The healthcare industry is seeing a rise in value-based care, which is forcing hospitals to share more financial risk. As a result, financial information systems will have to adapt to this updated landscape.
The expectation is that next-generation healthcare finance tools will utilize three major features: artificial intelligence (AI), blockchain, and visualization. In addition, all of these features will be delivered through cloud services.
Visualization, AI, and Blockchain
Though some economic sectors don’t consider visualization to be “next-generation,” healthcare’s slow adoption of IT allows it to make the cut. More intuitive visualization tools will allow end users to search for data as needed without having to rely on common reporting functions IT shops must deal with these days.
Financial management systems will increasingly rely on AI, but rarely on-premise. Established companies, like SAP and Oracle, are likely to acquire AI capabilities and add them to their solution suites. Start-ups will be able to get into the mix by leveraging open source tools, like Google’s Tensor Flow.
Blockchain, which has rapidly grown in popularity, could drastically change how global financial institutions deliver financial technologies. These institutions are dedicating quite a bit of money toward more robust business platforms.
In the healthcare sector, transactional processes deal with a lot of friction thanks to claims adjudication and processing. These processes amount to over 20% of healthcare’s total spend, but smart contracts and blockchain could combine to alleviate this problem.
Risk Adjustment and Value-Based Care
The next generation of healthcare finance will also require financial IT to adapt in three major ways: risk assessment tools, performance analytics, and resource allocation. Healthcare is moving toward a future where everything is centered on managing some level of risk. Consequently, financial management technology needs to reflect that shift.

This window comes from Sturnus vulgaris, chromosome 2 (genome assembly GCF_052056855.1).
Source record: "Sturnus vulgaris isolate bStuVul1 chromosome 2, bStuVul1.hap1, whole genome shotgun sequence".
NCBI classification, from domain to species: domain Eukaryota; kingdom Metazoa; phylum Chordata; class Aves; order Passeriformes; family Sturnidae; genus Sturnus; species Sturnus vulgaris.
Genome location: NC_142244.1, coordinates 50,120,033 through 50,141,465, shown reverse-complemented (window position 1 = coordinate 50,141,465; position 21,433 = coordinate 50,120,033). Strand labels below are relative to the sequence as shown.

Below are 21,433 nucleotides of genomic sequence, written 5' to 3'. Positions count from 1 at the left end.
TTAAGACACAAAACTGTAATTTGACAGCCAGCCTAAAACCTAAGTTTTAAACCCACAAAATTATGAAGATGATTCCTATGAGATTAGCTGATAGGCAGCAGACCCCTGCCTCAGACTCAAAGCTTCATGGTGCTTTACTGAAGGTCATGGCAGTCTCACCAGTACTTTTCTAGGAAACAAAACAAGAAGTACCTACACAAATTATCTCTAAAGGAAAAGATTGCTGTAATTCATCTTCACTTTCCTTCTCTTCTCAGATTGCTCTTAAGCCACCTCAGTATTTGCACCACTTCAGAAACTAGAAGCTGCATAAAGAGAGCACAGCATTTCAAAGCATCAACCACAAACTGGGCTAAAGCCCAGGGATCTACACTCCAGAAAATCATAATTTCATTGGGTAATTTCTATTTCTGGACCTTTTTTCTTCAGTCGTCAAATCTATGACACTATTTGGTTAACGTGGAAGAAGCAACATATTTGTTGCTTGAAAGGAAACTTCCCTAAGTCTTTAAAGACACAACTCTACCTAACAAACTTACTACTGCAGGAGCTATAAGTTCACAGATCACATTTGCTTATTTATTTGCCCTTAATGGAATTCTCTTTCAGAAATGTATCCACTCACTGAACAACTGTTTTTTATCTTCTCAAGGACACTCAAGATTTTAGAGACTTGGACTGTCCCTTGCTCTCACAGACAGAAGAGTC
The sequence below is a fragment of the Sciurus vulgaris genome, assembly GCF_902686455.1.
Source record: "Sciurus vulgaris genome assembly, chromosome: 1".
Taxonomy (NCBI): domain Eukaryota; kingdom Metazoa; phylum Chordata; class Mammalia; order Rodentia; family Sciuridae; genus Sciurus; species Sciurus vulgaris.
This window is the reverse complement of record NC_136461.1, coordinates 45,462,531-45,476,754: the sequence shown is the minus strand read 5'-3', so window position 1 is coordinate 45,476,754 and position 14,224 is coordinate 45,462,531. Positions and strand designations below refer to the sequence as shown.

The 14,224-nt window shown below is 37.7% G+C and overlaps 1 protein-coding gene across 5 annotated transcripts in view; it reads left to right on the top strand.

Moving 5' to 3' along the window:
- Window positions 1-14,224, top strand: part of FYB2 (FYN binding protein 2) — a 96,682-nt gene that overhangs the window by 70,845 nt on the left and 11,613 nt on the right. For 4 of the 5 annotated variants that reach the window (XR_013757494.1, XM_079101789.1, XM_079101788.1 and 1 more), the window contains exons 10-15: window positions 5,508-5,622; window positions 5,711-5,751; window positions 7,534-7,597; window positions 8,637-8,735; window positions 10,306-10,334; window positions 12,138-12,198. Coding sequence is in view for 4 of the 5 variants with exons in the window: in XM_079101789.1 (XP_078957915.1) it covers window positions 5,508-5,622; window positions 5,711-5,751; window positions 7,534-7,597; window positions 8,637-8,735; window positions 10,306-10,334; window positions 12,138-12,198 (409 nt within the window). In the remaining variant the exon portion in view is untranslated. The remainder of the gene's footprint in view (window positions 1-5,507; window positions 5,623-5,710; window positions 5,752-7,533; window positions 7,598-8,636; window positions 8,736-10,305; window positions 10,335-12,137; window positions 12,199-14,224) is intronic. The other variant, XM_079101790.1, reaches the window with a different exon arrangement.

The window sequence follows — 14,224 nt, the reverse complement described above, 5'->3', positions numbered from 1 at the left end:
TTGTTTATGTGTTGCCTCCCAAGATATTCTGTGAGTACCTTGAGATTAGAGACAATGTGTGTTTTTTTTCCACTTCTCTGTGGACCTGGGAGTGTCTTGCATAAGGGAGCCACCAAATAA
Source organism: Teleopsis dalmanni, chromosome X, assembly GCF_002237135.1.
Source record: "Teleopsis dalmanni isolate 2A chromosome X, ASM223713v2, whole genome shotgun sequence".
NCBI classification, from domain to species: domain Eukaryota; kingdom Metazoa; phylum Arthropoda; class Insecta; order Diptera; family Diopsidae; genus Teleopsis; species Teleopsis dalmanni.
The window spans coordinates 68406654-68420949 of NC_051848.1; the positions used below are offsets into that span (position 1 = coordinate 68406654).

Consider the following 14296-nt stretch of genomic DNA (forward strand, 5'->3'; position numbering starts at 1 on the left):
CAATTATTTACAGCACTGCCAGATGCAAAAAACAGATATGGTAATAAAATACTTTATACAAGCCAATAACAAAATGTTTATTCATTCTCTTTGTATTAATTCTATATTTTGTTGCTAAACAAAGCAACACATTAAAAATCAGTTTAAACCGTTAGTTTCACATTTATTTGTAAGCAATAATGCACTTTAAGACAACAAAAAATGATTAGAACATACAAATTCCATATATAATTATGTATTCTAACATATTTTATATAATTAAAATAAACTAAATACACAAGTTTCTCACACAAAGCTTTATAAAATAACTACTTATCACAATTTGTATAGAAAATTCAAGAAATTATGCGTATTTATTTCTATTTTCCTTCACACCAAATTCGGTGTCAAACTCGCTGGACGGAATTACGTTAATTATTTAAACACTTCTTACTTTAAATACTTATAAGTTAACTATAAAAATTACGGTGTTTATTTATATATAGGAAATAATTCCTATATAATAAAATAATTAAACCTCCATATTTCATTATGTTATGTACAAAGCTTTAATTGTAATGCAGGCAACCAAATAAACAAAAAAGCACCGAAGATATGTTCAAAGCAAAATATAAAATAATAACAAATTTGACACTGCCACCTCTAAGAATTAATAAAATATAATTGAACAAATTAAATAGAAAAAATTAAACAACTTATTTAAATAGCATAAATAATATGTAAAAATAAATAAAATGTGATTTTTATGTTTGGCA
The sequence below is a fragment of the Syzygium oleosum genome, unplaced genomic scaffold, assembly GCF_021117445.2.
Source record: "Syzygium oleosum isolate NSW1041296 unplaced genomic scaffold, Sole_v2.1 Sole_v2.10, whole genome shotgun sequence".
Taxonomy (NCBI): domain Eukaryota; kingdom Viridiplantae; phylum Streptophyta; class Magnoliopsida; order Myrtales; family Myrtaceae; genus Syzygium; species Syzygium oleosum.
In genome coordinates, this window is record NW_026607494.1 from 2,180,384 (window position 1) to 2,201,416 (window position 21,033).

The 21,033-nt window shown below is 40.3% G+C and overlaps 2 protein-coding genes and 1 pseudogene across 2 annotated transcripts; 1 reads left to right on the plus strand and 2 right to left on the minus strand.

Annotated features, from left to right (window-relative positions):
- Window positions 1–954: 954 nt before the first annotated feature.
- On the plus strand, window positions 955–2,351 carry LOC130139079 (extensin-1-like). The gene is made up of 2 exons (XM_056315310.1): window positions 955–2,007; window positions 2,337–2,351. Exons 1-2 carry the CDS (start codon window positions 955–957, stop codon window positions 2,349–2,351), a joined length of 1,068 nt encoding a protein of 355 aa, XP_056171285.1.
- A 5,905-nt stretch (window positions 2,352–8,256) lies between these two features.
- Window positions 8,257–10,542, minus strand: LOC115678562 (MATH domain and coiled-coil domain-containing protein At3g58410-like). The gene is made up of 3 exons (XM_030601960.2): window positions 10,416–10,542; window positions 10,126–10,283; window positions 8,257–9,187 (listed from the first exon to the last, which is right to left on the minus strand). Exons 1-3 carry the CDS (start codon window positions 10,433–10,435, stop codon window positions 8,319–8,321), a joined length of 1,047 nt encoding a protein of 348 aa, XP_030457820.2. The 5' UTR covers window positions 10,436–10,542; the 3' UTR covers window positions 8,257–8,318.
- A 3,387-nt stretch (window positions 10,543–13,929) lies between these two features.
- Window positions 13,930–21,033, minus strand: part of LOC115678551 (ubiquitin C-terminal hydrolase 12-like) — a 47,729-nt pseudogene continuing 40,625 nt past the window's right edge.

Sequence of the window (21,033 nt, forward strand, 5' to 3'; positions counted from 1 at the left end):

The first way this will materialize is through the creation of risk adjustment tools that can help a health organization appropriately understand and increase its risk profile. It’s important that health organizations can document and accurately realize the risk of its patient population. Health systems will also have to seek out and resolve any cases where a patient’s risk is documented inaccurately.
If patient risk is understated, the health system won’t be paid enough. Conversely, if risk is overestimated, they could face audits and even fines. Healthcare finance tools will have to accurately identify potential gaps in risk to avoid these audits and fines. The tools will present these potential issues to clinicians for review and resolution.
In order for health systems to earn outcome-based bonus payments, they will need performance analytics. A health system’s financial tools must allow the system to see how close it is to earning these outcome-based payments. Even better, these tools should identify specific initiatives the health system can undertake to ensure a bonus is reached.
Finally, healthcare finance tools must have robust reporting for resource allocation and utilization. Since health systems are taking on an increased risk, they need to know how they are spending the money.
This isn’t an issue in the current fee-for-service healthcare environment. However, in the future, organizations will have to know how much patients are paying for care, whether or not the care is being provided in a timely manner, and whether the care is proper and priced appropriately. Healthcare finance tools will need to give physicians the power to understand where their resources are being expended.
The coming shift toward value-based models will force health organizations to deliver on patient outcomes in order to remain profitable and in business. As the direction of the industry shifts, healthcare decision-makers must understand the requirements of payment models and align their goals appropriately.